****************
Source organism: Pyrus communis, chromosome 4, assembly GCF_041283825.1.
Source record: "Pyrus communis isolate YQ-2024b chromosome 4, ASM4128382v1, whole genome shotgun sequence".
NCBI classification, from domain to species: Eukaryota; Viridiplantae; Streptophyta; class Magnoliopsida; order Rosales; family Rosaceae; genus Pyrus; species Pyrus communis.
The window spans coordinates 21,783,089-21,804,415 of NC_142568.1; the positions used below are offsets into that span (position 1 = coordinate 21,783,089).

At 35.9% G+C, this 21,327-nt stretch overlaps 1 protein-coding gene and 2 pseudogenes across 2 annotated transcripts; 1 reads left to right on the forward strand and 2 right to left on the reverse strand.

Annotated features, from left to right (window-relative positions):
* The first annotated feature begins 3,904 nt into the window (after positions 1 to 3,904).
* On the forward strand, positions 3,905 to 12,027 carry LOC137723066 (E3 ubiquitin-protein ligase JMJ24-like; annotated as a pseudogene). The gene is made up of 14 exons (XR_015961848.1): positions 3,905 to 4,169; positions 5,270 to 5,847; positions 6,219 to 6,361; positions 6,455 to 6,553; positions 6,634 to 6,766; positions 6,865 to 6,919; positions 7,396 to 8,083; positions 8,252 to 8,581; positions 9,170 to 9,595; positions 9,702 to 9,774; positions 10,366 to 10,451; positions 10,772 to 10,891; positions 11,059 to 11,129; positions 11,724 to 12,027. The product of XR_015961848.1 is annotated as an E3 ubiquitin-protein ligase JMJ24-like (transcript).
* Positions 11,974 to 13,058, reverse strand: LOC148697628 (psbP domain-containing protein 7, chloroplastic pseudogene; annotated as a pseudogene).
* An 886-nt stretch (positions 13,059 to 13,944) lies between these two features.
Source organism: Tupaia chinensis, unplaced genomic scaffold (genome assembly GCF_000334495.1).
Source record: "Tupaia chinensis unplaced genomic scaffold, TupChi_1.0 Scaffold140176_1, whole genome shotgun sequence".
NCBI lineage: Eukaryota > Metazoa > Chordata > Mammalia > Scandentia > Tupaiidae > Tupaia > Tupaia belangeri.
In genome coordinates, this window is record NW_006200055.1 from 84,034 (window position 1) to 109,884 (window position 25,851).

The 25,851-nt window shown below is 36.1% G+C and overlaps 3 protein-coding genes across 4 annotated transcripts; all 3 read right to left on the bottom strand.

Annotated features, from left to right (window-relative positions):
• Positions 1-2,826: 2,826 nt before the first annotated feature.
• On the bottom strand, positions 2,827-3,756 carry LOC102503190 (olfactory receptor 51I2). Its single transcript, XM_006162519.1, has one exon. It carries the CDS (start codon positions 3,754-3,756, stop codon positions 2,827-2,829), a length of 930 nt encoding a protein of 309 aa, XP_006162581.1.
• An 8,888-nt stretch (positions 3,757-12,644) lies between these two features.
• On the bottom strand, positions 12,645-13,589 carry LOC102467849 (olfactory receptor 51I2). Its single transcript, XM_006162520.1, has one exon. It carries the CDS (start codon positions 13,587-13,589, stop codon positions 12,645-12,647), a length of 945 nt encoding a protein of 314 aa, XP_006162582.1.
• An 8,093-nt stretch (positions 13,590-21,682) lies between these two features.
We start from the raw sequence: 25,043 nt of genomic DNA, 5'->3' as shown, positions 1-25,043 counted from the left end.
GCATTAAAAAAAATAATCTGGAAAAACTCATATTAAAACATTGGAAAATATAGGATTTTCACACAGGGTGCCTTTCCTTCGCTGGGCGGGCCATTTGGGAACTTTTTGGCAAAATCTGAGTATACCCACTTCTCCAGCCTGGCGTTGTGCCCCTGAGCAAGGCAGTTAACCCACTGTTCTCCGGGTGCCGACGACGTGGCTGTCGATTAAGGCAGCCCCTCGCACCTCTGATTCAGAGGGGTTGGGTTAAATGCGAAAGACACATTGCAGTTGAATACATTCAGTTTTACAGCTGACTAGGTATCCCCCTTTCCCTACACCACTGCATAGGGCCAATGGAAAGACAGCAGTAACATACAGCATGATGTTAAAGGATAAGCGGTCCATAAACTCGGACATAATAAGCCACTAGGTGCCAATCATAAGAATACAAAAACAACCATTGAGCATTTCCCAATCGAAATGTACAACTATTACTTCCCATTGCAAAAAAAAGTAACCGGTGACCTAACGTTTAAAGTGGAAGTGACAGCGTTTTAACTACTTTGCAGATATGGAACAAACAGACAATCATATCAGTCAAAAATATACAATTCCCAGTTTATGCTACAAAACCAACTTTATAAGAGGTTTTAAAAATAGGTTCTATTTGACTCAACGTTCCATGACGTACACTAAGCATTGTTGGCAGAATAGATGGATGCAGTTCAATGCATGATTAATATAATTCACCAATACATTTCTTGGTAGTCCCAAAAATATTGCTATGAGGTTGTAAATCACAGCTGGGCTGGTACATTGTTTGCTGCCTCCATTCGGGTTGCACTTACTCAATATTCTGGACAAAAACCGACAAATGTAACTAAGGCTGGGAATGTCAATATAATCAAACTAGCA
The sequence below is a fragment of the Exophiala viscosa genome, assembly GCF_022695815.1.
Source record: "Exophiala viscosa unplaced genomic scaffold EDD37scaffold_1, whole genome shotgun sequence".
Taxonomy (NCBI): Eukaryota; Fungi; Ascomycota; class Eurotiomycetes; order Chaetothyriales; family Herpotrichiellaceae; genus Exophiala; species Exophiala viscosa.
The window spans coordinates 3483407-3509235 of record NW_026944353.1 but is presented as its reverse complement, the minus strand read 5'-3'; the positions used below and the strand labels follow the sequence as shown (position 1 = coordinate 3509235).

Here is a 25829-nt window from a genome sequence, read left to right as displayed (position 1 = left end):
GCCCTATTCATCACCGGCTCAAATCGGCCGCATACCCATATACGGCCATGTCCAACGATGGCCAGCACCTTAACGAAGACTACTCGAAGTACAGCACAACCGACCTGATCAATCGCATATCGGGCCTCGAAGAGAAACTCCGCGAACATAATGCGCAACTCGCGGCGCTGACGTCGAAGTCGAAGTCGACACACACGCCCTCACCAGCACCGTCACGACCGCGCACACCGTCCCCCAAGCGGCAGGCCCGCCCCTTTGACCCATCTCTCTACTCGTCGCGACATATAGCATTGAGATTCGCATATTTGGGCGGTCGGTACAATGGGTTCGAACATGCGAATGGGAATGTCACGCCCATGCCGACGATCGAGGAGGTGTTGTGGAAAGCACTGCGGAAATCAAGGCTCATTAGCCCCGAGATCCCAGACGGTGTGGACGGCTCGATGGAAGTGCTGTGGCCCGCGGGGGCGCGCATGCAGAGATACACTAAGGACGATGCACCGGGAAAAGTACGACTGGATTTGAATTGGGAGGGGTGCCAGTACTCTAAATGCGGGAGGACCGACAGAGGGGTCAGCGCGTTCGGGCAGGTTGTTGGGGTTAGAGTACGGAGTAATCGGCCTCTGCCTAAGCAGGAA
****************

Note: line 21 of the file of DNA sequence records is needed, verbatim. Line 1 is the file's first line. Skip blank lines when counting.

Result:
• An 8,093-nt stretch (positions 13,590-21,682) lies between these two features.